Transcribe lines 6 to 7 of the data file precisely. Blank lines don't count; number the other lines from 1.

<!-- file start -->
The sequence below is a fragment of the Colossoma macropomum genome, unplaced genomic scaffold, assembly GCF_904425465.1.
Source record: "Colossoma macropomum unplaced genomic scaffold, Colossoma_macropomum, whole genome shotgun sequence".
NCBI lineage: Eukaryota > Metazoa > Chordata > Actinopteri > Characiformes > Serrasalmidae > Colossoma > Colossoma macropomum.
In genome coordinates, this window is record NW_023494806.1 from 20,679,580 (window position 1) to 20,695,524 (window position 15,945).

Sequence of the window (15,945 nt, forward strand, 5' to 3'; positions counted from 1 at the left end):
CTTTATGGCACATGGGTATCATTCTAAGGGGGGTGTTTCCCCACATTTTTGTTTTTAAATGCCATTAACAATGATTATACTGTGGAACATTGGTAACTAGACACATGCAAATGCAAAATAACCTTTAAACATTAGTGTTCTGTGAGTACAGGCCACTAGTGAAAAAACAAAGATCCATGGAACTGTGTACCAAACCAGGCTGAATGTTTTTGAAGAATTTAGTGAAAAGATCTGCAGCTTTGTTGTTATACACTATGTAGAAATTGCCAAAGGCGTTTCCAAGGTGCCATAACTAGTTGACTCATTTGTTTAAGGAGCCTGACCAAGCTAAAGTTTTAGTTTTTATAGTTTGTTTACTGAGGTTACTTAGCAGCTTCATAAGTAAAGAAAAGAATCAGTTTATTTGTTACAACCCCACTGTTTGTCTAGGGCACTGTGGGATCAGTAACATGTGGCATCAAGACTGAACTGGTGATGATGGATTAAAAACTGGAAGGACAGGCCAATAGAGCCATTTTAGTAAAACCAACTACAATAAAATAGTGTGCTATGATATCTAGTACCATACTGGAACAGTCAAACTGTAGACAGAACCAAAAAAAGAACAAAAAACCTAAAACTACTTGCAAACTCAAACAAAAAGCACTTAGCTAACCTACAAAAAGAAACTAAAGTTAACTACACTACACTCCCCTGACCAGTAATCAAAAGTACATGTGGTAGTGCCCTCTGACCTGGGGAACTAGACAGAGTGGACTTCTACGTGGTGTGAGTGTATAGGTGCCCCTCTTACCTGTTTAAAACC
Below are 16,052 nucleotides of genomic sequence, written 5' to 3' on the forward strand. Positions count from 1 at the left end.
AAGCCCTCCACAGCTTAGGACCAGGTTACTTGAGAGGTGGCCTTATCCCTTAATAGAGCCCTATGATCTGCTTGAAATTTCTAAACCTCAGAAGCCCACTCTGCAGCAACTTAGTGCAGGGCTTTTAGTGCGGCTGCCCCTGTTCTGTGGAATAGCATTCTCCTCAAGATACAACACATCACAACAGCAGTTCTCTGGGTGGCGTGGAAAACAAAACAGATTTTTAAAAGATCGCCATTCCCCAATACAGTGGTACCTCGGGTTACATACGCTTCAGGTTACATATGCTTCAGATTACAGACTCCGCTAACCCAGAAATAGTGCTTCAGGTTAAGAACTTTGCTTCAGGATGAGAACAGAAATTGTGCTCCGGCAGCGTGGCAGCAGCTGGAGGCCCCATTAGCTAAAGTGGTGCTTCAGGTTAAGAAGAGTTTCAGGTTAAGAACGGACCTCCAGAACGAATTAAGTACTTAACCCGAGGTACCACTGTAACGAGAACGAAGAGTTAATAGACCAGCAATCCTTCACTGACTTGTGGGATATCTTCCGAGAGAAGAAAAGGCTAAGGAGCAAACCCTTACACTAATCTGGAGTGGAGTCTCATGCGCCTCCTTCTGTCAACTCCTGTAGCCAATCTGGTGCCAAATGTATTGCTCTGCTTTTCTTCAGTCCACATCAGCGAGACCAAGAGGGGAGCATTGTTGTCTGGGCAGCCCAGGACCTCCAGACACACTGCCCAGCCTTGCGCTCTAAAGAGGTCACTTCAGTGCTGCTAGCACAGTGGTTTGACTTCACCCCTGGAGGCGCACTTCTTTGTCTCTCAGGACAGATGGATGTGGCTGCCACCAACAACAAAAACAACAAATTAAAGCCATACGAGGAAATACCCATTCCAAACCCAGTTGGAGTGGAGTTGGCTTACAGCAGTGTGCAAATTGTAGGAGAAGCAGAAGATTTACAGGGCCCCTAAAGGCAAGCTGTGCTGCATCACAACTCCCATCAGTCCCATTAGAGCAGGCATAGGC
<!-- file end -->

CTTTATGGCACATGGGTATCATTCTAAGGGGGGTGTTTCCCCACATTTTTGTTTTTAAATGCCATTAACAATGATTATACTGTGGAACATTGGTAACTAGACACATGCAAATGCAAAATAACCTTTAAACATTAGTGTTCTGTGAGTACAGGCCACTAGTGAAAAAACAAAGATCCATGGAACTGTGTACCAAACCAGGCTGAATGTTTTTGAAGAATTTAGTGAAAAGATCTGCAGCTTTGTTGTTATACACTATGTAGAAATTGCCAAAGGCGTTTCCAAGGTGCCATAACTAGTTGACTCATTTGTTTAAGGAGCCTGACCAAGCTAAAGTTTTAGTTTTTATAGTTTGTTTACTGAGGTTACTTAGCAGCTTCATAAGTAAAGAAAAGAATCAGTTTATTTGTTACAACCCCACTGTTTGTCTAGGGCACTGTGGGATCAGTAACATGTGGCATCAAGACTGAACTGGTGATGATGGATTAAAAACTGGAAGGACAGGCCAATAGAGCCATTTTAGTAAAACCAACTACAATAAAATAGTGTGCTATGATATCTAGTACCATACTGGAACAGTCAAACTGTAGACAGAACCAAAAAAAGAACAAAAAACCTAAAACTACTTGCAAACTCAAACAAAAAGCACTTAGCTAACCTACAAAAAGAAACTAAAGTTAACTACACTACACTCCCCTGACCAGTAATCAAAAGTACATGTGGTAGTGCCCTCTGACCTGGGGAACTAGACAGAGTGGACTTCTACGTGGTGTGAGTGTATAGGTGCCCCTCTTACCTGTTTAAAACC
Below are 16,052 nucleotides of genomic sequence, written 5' to 3' on the forward strand. Positions count from 1 at the left end.